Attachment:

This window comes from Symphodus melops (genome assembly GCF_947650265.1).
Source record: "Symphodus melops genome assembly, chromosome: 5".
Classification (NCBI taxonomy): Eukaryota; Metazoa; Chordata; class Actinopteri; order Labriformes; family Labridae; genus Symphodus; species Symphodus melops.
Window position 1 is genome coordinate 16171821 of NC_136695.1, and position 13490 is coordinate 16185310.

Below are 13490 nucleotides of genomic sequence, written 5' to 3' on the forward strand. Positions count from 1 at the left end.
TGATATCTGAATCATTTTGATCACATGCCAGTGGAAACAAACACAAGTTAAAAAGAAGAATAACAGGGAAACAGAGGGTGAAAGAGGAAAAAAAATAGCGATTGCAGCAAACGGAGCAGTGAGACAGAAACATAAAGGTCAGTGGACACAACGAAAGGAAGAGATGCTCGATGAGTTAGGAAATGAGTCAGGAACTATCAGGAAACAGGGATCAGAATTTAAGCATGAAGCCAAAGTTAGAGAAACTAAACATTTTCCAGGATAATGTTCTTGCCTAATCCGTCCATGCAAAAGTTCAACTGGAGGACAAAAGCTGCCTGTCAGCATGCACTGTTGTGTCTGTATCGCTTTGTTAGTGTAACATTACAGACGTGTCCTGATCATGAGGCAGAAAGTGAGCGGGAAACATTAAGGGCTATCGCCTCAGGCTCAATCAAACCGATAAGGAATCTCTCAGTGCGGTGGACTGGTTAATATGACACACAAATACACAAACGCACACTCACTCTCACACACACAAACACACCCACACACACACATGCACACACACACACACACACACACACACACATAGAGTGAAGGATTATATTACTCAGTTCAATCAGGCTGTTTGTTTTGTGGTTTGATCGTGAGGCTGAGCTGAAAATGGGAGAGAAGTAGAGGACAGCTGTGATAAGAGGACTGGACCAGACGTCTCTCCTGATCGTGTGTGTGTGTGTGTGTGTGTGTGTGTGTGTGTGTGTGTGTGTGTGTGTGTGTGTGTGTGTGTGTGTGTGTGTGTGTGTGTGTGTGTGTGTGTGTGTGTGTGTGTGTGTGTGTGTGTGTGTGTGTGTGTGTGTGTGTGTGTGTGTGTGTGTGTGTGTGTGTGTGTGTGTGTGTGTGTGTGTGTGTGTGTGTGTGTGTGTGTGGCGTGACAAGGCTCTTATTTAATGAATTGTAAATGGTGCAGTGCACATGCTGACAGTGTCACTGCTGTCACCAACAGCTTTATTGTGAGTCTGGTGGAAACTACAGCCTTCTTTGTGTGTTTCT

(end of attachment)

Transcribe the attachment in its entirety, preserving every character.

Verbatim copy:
This window comes from Symphodus melops (genome assembly GCF_947650265.1).
Source record: "Symphodus melops genome assembly, chromosome: 5".
Classification (NCBI taxonomy): Eukaryota; Metazoa; Chordata; class Actinopteri; order Labriformes; family Labridae; genus Symphodus; species Symphodus melops.
Window position 1 is genome coordinate 16171821 of NC_136695.1, and position 13490 is coordinate 16185310.

Below are 13490 nucleotides of genomic sequence, written 5' to 3' on the forward strand. Positions count from 1 at the left end.
TGATATCTGAATCATTTTGATCACATGCCAGTGGAAACAAACACAAGTTAAAAAGAAGAATAACAGGGAAACAGAGGGTGAAAGAGGAAAAAAAATAGCGATTGCAGCAAACGGAGCAGTGAGACAGAAACATAAAGGTCAGTGGACACAACGAAAGGAAGAGATGCTCGATGAGTTAGGAAATGAGTCAGGAACTATCAGGAAACAGGGATCAGAATTTAAGCATGAAGCCAAAGTTAGAGAAACTAAACATTTTCCAGGATAATGTTCTTGCCTAATCCGTCCATGCAAAAGTTCAACTGGAGGACAAAAGCTGCCTGTCAGCATGCACTGTTGTGTCTGTATCGCTTTGTTAGTGTAACATTACAGACGTGTCCTGATCATGAGGCAGAAAGTGAGCGGGAAACATTAAGGGCTATCGCCTCAGGCTCAATCAAACCGATAAGGAATCTCTCAGTGCGGTGGACTGGTTAATATGACACACAAATACACAAACGCACACTCACTCTCACACACACAAACACACCCACACACACACATGCACACACACACACACACACACACACACACATAGAGTGAAGGATTATATTACTCAGTTCAATCAGGCTGTTTGTTTTGTGGTTTGATCGTGAGGCTGAGCTGAAAATGGGAGAGAAGTAGAGGACAGCTGTGATAAGAGGACTGGACCAGACGTCTCTCCTGATCGTGTGTGTGTGTGTGTGTGTGTGTGTGTGTGTGTGTGTGTGTGTGTGTGTGTGTGTGTGTGTGTGTGTGTGTGTGTGTGTGTGTGTGTGTGTGTGTGTGTGTGTGTGTGTGTGTGTGTGTGTGTGTGTGTGTGTGTGTGTGTGTGTGTGTGTGTGTGTGTGTGTGTGTGTGTGTGTGTGTGTGTGTGTGTGTGTGTGTGTGTGGCGTGACAAGGCTCTTATTTAATGAATTGTAAATGGTGCAGTGCACATGCTGACAGTGTCACTGCTGTCACCAACAGCTTTATTGTGAGTCTGGTGGAAACTACAGCCTTCTTTGTGTGTTTCT